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This page was last updated by Robin while he conducted his PhD research at the Department of Geology, University of Otago. Find out what Robin is doing now on our Alumni page

Robin AndrewsMSci ARSM FGS

24, British citizen.

PhD Title (Working): Investigating the cratering and thermodynamics of the phreatomagmatic 1886 Rotomahana eruption

Supervisor:James White


Phone: +6421867843

Photography website:


Dedicated, enthusiastic geology postgraduate from Imperial College (First Class Honours) with a strong, global academic background and a comprehensive history of scientific and photojournalistic ventures and affiliations. Currently undertaking a PhD in experimental volcanology at the University of Otago under Assoc. Prof. James D.L. White. Primary scientific interests include volcanology, planetary science, evolutionary theory, and climatology. I am a fellow of the Geological Society of London, an Associate of the Royal School of Mines (ARSM), and have recently been conferred the title of Ambassador Scholar by Imperial College. I was granted membership to Mensa at the age of 10 with an IQ of 162.

Passionate interest in travel and travel photography has resulted in frequent visits to many countries around the world across five different continents. The International Anthem, an original 120,000-word novel based on this extensive travel, is currently undergoing consideration for publication. During my third academic year at IC, I lived in Vancouver, Canada, as an international student to the University of British Columbia; my PhD takes place in the United States of America, Germany, Japan, and my current academic residence, New Zealand. Self-maintained, award-winning photographic portfolio website is viewable at; several photographs have won awards from The Independent, Photobox and Bradt Travel Guides. Commended entry for the national Science Writer Awards 2007 (Daily Telegraph) was placed among the top 50 entries. Articles on anthropogenic climate change, science communication, politics and secularism have been and are frequently published in UK and online press, including an article featured by Prof. Richard Dawkins and an interview by the European Geological Union.

Relevant Academic Background

With a top-class MSci degree from a world-leading institution, I have a proven track record at adapting to any kind of scientific task, gaining the highest-tier grading in studies in volcanology, petrology, geochemistry, cosmology, palaeobiology, climatology, mathematics, sedimentology and fieldwork, among many others. Prior to working in the University of Wuerzburg's Vulkanologisches Labor, firing high pressure jets into pre-arranged glass bead stratigraphy to investigate the dynamics of maar-diatreme system formation events, I have worked in Imperial College's numerical modelling computational labs to investigate the genesis of shallow, evolved magmas, and the University of British Columbia's volcanological labs, wherein I used high-temperature ovens and high-pressure simulators to investigate vulcanian eruptions in the Coast Mountains.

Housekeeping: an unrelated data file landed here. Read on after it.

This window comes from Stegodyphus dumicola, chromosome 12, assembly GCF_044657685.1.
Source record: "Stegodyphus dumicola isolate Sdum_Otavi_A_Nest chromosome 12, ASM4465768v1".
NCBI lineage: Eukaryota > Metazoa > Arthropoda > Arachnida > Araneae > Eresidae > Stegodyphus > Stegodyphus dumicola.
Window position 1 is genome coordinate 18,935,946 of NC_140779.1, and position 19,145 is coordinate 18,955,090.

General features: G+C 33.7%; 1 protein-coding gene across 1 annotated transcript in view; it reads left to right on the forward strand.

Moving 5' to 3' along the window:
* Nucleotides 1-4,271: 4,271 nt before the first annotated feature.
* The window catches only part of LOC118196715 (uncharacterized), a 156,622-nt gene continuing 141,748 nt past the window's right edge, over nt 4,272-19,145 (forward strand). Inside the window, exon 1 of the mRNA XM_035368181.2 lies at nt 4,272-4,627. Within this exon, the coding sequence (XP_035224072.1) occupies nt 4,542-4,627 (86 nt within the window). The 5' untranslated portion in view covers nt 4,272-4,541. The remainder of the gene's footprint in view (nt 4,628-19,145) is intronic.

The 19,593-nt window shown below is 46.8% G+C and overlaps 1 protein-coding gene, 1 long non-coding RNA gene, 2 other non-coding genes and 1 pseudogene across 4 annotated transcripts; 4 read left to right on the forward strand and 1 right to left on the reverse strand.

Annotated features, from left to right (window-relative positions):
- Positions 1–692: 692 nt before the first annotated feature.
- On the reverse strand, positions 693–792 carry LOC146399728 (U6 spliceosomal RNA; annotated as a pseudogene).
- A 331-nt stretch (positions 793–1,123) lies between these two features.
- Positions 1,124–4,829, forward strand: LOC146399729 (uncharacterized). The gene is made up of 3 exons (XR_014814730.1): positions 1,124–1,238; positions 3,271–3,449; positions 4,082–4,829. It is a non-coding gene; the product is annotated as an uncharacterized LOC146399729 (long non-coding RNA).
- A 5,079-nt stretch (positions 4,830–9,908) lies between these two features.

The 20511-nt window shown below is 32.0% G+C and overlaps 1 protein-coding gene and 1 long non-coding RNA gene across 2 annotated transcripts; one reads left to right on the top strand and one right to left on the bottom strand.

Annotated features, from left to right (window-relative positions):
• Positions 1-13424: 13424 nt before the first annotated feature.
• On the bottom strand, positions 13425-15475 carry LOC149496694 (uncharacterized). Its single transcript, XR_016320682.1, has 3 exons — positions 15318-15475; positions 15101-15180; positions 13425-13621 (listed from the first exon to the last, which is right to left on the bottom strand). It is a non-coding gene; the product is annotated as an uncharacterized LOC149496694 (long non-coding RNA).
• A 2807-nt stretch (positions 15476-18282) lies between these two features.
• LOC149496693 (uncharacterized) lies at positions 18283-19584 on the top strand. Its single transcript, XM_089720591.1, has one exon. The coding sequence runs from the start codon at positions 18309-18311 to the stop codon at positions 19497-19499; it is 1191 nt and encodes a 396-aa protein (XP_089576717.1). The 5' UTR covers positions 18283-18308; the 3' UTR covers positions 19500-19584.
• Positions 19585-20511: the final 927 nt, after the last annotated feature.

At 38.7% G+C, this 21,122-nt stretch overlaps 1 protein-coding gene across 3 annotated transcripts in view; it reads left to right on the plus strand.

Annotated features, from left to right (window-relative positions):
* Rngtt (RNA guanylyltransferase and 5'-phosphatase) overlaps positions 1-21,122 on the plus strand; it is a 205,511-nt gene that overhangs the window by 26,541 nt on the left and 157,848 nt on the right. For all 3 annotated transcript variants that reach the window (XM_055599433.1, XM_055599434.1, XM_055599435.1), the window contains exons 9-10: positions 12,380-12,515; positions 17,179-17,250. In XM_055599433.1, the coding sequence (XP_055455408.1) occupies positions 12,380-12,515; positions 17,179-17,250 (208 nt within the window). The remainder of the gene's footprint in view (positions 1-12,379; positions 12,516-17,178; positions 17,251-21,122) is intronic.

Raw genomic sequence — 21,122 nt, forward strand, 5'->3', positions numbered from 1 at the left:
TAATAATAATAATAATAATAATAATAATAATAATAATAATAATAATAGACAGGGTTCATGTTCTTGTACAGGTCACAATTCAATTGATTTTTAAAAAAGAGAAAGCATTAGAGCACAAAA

My fieldwork experience includes a wide-range of detailed mapping and data gathering, from a transect across the Apennine Mountains, Italy, to observing and studying a live eruption at Sakurajima volcano in Japan. A scholarship from Royal Dutch Shell for mapping work in Canada, the conferring of the title of Ambassador Scholar from Imperial College, and admission as a fellow into the Geological Society of London, among many other accolades, demonstrate the recognition of my academic prowess within a range of significant organisations.

"It has long since come to my attention that people of accomplishment rarely sat back and let things happen to them - they went out and happened to things." - Leonardo Da Vinci.


PhD Title (Working)

Investigating the cratering and thermodynamics of the phreatomagmatic 1886 Rotomahana eruption. Commenced September 2011.

Outline of the unique significance of the project

I am currently undertaking a PhD under Assoc. Prof. James White, investigating cratering dynamics and the thermodynamic system behind the 1886 Rotomahana (New Zealand) eruption; the objectives are to review current efforts to better constrain the eruption dynamics occurring during this and similar maar-forming events, whilst using analogue experiments – field-scale explosions conducted at Buffalo's (USA) ECLIPSE field site with Greg Valentine, and bench-scale explosions conducted at Wuerzburg, Germany – to produce new cratering mechanism data. The final thesis will combine experimental physics, analogue experimentation, numerical modelling, mathematical predictions, and fieldwork to form a comprehensive framework for the physics behind maar-diatreme explosive events, and perhaps other types of discrete volcanic eruptions.

Current Primary Research Focus